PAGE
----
I have already referred to our repeated and reiterated engagements by the sages of the Revolution, in the Congress of 1785; by Washington and the constellation of brilliant names around him in 1791, 1792, and 1794; by the elder Adams and his Cabinet in 1798; by Mr. Jefferson, in four successive treaties, in 1804, 1805, 1806, 1807; by Mr. Madison, in several formed in 1816; by Mr. Monroe, in 1817, General Jackson himself subscribing it with his own hand as commissioner; and by another in 1819, to which Mr. Calhoun affixed his name, as negotiator. All these treaties were ratified by the Senate, and sanctioned by every department of the Government.
In 1794, that greatest and best of men, whose name we profess so much to venerate, ' which should be, of all others, the highest authority to this Senate and to the nation, delivered a speech to the Chiefs and Warriors of the CHEROKEE Nation in which speaking of the lands upon Cumberland, he says: 'These have been confirmed by two treaties of Hopewell, in 1785, and Holston in 1791.' Again- 'The treaties which have been made cannot be altered. The boundaries which have been mentioned must be marked and established, so that no marked and established, so that no dispute shall happen or any white people cross over it.'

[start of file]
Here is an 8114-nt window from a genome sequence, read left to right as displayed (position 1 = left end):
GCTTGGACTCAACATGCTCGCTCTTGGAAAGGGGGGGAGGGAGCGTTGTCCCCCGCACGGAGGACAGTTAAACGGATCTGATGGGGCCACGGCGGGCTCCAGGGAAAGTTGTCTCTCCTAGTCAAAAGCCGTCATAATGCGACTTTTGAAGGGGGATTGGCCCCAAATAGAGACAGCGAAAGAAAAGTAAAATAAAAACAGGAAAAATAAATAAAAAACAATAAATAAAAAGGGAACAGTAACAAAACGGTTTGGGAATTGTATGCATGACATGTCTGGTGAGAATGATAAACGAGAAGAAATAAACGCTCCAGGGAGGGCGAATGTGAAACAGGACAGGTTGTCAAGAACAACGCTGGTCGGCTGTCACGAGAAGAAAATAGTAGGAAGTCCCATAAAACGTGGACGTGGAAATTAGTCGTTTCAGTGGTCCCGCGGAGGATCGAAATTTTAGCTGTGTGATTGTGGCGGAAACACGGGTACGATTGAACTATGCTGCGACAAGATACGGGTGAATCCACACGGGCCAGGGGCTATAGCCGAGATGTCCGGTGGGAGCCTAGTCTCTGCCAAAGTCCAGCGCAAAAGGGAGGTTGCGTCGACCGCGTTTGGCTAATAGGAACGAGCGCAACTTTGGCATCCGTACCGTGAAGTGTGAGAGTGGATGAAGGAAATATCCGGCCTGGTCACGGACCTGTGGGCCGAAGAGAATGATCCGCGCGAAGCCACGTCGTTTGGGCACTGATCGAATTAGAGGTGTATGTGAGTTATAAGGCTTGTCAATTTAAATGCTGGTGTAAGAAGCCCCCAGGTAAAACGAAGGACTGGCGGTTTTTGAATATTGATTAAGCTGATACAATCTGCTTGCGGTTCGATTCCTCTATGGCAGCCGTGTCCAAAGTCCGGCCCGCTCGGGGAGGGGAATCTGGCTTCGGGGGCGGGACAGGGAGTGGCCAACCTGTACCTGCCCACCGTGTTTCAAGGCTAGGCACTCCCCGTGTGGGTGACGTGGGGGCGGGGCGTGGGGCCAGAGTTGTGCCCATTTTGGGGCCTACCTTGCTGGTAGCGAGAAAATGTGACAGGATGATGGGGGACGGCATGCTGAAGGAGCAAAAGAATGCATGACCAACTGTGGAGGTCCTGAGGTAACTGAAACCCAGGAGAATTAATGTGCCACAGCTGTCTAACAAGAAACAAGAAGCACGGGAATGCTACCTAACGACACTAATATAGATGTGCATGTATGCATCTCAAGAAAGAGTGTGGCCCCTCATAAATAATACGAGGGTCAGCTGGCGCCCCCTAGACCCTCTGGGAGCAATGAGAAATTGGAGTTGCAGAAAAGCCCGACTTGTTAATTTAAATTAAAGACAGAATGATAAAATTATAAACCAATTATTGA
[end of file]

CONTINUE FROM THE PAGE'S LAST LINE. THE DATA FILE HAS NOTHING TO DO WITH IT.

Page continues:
In 1795, the Governor of Tennessee, upon which State it is now asserted these treaties are not obligatory, wrote a letter to President Washington, in order to 'prevent infractions of them,' by encroachments upon the lands of Indians. And as late as 1824, the gentleman from Tennessee, who reported this bill. (Mr. White) gave an able and elaborate opinion in writing, in which he strenuously asserts and maintains their validity and the rights of Indians. He says, 'the Cherokees are to be considered as a nation, a community having a country distinctly marked out, and set apart for their use; that their interest is a permanent and fixed in it, as the pledge and the faith of the United States can make it; in as much as they have solemnly guarantied it to them as a nation, without any limitation of time.' With reference to the Treaty of Holston, he says they are 'to be viewed as a nation possessing all the powers of other independent nations, which are not expressly or by necessary implication, surrendered up by that treaty.' And again, 'they have not surrendered the power of making municipal regulations for their own internal government.